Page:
The developer of a Northern Nevada industrial park that’s home to Tesla, Google, Walmart and other major companies stepped up his campaign to convince the state to backtrack on a plan to give up ownership of about 3,000 free range horses.
On Thursday, Lance Gilman delivered a letter warning Gov. Brian Sandoval the state’s giveaway plan could become a “huge political issue in Northern Nevada, putting Republican candidates at great risk with their constituents who favor the horses running free and preserving their way of life.”
It’s the second time in recent weeks that Gilman wrote Sandoval asking the governor to intervene and prevent the Nevada Department of Agriculture from enacting a plan to give up state ownership of horses in the Virginia Range, which includes the Tahoe Reno Industrial Center.
“I’m going to do everything in my power to see that we have a better outcome,” said Gilman, who is also a Storey County Commissioner.
At stake is the future of about 3,000 horses that live in an area roughly bounded by U.S. Highways 395 and 95A in the west and east and Interstate 80 and U.S. Highway 50 in the north and south.
Unlike wild horses in the rest of the state which are managed by the federal Bureau of Land Management, the Virginia Range horses are state property.
Until late October, they had been managed through a cooperative agreement with America’s Wild Horse Campaign, a private, non-profit horse advocacy group.
The deal called for the non-profit to keep horses off roadways, facilitate treatment or removal of injured or sick horses and application of birth control to help manage the population.
That agreement fell apart, however, with each side claiming bad faith on the part of the other.
Rather than issue a new agreement, the agriculture board decided to issue a request for proposals from non-profits willing to take ownership of the horses altogether.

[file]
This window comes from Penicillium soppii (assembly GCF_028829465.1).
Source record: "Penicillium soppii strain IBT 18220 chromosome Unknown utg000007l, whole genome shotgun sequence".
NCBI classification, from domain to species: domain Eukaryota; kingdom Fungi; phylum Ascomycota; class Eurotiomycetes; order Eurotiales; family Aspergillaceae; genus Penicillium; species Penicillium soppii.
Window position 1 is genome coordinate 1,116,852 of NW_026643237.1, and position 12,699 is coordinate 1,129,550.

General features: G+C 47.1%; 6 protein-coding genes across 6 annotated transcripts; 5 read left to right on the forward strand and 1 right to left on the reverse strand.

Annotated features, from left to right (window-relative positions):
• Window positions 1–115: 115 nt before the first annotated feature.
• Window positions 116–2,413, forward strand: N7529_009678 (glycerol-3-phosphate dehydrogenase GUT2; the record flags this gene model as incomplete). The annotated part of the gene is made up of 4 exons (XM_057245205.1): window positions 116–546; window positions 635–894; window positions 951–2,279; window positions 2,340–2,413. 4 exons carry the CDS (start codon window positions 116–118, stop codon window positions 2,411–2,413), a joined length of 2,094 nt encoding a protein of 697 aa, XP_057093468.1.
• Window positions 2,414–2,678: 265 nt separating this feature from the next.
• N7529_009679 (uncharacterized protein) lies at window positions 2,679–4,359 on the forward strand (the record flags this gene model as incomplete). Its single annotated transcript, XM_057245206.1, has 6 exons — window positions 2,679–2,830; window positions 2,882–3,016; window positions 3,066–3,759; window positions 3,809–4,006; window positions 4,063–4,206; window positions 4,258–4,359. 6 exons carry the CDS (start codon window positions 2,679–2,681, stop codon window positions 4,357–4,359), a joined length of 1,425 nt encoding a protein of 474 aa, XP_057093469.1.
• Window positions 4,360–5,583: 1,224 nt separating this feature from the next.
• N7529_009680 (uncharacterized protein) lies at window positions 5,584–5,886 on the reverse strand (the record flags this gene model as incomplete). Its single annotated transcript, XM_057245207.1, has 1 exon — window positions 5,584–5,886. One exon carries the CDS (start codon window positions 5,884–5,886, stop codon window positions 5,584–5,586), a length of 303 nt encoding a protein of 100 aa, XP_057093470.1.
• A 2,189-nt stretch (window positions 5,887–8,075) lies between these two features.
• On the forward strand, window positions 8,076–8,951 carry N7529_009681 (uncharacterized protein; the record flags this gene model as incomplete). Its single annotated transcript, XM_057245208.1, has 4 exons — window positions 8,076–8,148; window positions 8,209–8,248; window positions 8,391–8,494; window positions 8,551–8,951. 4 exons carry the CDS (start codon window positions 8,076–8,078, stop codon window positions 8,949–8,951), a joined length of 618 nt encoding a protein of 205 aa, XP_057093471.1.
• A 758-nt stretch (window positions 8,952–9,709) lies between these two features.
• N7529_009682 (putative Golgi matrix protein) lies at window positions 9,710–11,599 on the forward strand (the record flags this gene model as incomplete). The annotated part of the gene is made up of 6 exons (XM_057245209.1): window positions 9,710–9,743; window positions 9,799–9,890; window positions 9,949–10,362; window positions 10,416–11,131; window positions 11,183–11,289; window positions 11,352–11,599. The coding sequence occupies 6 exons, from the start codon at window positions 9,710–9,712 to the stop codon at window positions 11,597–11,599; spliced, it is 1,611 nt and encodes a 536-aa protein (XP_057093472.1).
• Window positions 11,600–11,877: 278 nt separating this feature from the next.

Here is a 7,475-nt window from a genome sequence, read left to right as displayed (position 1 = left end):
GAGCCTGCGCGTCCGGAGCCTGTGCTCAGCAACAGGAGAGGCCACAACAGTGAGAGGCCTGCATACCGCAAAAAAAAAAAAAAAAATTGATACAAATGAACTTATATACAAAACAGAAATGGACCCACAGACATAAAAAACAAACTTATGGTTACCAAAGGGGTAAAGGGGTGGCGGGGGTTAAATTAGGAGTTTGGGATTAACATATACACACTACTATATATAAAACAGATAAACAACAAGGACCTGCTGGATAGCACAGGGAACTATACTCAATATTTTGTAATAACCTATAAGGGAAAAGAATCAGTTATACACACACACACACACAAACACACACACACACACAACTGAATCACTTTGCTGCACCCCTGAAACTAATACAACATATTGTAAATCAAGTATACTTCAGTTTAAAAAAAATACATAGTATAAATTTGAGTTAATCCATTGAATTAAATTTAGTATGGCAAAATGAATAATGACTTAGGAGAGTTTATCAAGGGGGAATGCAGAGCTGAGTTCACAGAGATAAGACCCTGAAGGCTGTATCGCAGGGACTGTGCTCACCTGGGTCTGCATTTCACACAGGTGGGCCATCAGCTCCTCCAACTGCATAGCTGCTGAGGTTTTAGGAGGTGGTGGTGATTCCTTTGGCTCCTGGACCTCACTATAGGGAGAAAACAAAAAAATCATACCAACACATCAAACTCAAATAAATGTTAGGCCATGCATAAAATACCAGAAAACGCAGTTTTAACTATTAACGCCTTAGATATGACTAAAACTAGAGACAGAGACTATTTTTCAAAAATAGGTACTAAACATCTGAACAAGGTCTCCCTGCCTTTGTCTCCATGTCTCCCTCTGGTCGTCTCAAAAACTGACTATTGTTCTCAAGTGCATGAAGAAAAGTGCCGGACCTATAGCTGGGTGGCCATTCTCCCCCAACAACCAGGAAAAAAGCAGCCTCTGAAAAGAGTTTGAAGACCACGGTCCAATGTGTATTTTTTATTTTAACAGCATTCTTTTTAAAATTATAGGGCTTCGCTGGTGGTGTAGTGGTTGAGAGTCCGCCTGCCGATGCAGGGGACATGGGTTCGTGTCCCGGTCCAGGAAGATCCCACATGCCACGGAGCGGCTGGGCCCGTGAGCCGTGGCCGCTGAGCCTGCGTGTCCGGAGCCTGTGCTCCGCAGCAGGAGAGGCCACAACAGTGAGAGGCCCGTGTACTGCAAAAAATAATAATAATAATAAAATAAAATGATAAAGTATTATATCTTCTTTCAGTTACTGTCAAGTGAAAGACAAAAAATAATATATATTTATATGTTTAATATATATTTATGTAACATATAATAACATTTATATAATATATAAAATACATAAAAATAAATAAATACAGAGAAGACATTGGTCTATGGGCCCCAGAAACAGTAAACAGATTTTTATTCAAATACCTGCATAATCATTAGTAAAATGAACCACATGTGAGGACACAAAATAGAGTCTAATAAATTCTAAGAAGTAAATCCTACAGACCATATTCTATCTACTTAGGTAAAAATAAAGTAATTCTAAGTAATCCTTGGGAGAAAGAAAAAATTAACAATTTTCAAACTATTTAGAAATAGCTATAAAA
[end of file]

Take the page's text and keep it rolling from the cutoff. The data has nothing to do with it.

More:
Board members characterize it as a chance for the horses to get a fresh start with better management than the state can provide through cooperative agreements.
But horse advocates characterize it as certain doom for the animals. They say the fact the animals are treated similarly to livestock under Nevada law means the new owners would be liable for horse-vehicle collisions. That alone, they say, makes the plan unworkable.
They also say that once the state gives up ownership there is nothing to prevent private owners, even if they are well-meaning at the outset, from removing the horses from the range or even selling them for slaughter. The Virginia Range horses aren’t protected by the federal Wild Horse and Burro Act which prohibits removal for slaughter.
“We have tried everything to get the governor to have his administration just be reasonable, he is not even open to that,” said Deniz Bolbol, spokesperson for America’s Wild Horse Campaign, the non-profit that was the other party in the now-dissolved management agreement.
Gilman’s letter was a follow-up to his meeting with Department of Agriculture Director Jim Barbee.
In a prior letter, Gilman urged Sandoval to encourage Barbee to meet and discuss the horse issue.
In the Thursday letter, Gilman said the meeting “resulted in no movement whatsoever” and that Barbee “was not willing to meet with local wild horse advocates.”